Given that her role is that of a marketing manager, we can assume she’d be heavily involved and may even be the one to pull the trigger.
One persona can also have multiple roles, as we’ve highlighted below:
We’ve also highlighted the fact that Lauren needs the solution she
chooses to be cheaper than their current software solution. She also requires the use of competitor tracking to monitor industry data and record competitor analysis.
As with any road map, there’s bound to be a few roadblocks along the way
that prevent your customer from taking the action you need them to.
There’s always likely to be constraints and concerns, annoyance and niggling irritations that can impact their decisions. You can also add these to your persona road map to ensure that you know how to address these issues with potential customers – whether they pertain to your company or the industry as a whole.
Once you’ve added these onto your road map, you may find yourself with
something that looks like this:
As you can see, just by making some simple assumptions and pinpointing
what potential buyers might be looking for, we have information on:
All of this information is needed to acknowledge buyer objections and
concerns while allowing you to concentrate on customer requirements and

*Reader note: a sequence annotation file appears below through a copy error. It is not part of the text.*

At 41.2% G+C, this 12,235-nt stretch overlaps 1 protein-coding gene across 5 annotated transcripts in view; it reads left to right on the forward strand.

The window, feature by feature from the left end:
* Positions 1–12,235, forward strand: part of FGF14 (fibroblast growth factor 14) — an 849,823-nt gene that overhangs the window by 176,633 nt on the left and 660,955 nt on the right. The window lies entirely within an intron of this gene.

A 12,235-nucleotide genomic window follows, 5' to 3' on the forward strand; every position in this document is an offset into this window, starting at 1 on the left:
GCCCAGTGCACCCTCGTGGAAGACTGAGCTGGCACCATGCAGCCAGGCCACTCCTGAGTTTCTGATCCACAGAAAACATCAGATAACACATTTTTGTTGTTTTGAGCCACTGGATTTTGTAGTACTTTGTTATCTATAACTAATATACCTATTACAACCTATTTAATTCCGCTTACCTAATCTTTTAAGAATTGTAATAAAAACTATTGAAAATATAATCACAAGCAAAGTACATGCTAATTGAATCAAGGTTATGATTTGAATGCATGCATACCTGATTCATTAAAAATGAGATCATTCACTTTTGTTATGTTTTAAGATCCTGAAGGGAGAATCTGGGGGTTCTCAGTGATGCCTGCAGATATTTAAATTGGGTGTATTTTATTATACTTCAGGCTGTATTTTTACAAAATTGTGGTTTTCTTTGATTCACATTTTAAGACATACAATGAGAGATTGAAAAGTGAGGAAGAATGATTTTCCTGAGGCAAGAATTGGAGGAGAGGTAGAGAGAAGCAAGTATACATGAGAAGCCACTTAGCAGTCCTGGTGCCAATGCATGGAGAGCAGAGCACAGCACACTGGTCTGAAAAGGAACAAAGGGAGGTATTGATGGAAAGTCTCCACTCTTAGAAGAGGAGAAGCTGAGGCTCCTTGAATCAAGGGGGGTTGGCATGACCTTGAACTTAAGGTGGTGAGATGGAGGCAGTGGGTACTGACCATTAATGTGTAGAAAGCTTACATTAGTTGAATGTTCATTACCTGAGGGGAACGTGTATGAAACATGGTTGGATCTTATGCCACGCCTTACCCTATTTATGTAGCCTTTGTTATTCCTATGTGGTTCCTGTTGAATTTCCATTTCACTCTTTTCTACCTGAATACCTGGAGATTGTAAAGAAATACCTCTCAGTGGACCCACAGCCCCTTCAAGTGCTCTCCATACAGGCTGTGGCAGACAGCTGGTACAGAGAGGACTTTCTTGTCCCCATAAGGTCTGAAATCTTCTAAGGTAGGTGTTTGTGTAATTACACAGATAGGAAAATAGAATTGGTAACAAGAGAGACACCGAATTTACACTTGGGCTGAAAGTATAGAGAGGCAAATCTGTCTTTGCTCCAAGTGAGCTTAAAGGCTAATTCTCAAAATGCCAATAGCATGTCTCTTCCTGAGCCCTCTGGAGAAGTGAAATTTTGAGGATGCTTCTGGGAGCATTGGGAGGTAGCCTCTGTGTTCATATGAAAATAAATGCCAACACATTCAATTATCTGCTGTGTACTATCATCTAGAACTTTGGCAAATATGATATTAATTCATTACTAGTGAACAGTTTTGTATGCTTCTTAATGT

purchase time frames.
We’ve not only formed a visual representation of a key demographic, but
we’ve also been able to pinpoint potential pitfalls with our product and
potential holes in the market that our product can fill, i.e. cheaper B2B
Lauren is by no means a fully formed persona; it’s rather more like a
collection of traits, which is always being added to and revised. While it’s
not a neat and tidy document, it is a far more authentic to the customer
experience as we follow them along with the map.
Think about the last time you made a large purchase – let’s say a house,
for instance. It’s never going to be a "one and done” sort of process.
There’s plenty of details to smooth out, such as insurance, mortgage payments, and ongoing maintenance.
When you think about how your mind works during these kinds of
processes, it’s seldom a precise list of to-dos, but rather a more ‘as and
when’, scattergun approach.
It may seem rather time-intensive to through this process with every
demographic, particularly in industries where you work with suppliers,
wholesalers, resellers and other kinds of customer.
The key is to not panic and prioritise. Focus on your most valuable
customers and find the thread that ties them all together and then build up the persona that represents that particular demographic.
However, much you plan and try to define a particular set of customers,
there’s always going to be the odd curveball, when a customer goes against even the most researched and developed persona.
But it pays to remember that the journey is just as crucial as the
destination, and the easier that pathway is, the more receptive a customer will be to make that last step of the journey.